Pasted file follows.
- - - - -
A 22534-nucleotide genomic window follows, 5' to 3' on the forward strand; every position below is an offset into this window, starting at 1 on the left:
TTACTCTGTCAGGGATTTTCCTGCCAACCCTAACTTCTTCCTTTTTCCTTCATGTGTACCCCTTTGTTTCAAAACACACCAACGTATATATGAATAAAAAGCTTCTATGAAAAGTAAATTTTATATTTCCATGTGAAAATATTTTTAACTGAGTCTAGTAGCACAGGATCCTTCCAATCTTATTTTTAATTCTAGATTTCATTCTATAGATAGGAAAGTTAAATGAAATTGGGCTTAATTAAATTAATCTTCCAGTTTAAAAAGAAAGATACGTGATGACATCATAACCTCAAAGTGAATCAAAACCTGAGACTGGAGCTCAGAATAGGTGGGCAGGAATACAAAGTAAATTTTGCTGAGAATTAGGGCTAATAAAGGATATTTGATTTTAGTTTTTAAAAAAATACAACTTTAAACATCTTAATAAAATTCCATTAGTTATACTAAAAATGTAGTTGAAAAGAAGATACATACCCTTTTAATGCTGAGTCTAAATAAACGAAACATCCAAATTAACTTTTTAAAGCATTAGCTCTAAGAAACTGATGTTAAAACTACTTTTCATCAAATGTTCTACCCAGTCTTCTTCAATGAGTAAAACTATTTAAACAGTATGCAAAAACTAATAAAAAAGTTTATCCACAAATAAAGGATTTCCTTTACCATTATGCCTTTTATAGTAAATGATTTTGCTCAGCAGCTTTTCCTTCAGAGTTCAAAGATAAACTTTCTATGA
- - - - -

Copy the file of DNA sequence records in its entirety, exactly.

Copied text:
A 22534-nucleotide genomic window follows, 5' to 3' on the forward strand; every position below is an offset into this window, starting at 1 on the left:
TTACTCTGTCAGGGATTTTCCTGCCAACCCTAACTTCTTCCTTTTTCCTTCATGTGTACCCCTTTGTTTCAAAACACACCAACGTATATATGAATAAAAAGCTTCTATGAAAAGTAAATTTTATATTTCCATGTGAAAATATTTTTAACTGAGTCTAGTAGCACAGGATCCTTCCAATCTTATTTTTAATTCTAGATTTCATTCTATAGATAGGAAAGTTAAATGAAATTGGGCTTAATTAAATTAATCTTCCAGTTTAAAAAGAAAGATACGTGATGACATCATAACCTCAAAGTGAATCAAAACCTGAGACTGGAGCTCAGAATAGGTGGGCAGGAATACAAAGTAAATTTTGCTGAGAATTAGGGCTAATAAAGGATATTTGATTTTAGTTTTTAAAAAAATACAACTTTAAACATCTTAATAAAATTCCATTAGTTATACTAAAAATGTAGTTGAAAAGAAGATACATACCCTTTTAATGCTGAGTCTAAATAAACGAAACATCCAAATTAACTTTTTAAAGCATTAGCTCTAAGAAACTGATGTTAAAACTACTTTTCATCAAATGTTCTACCCAGTCTTCTTCAATGAGTAAAACTATTTAAACAGTATGCAAAAACTAATAAAAAAGTTTATCCACAAATAAAGGATTTCCTTTACCATTATGCCTTTTATAGTAAATGATTTTGCTCAGCAGCTTTTCCTTCAGAGTTCAAAGATAAACTTTCTATGA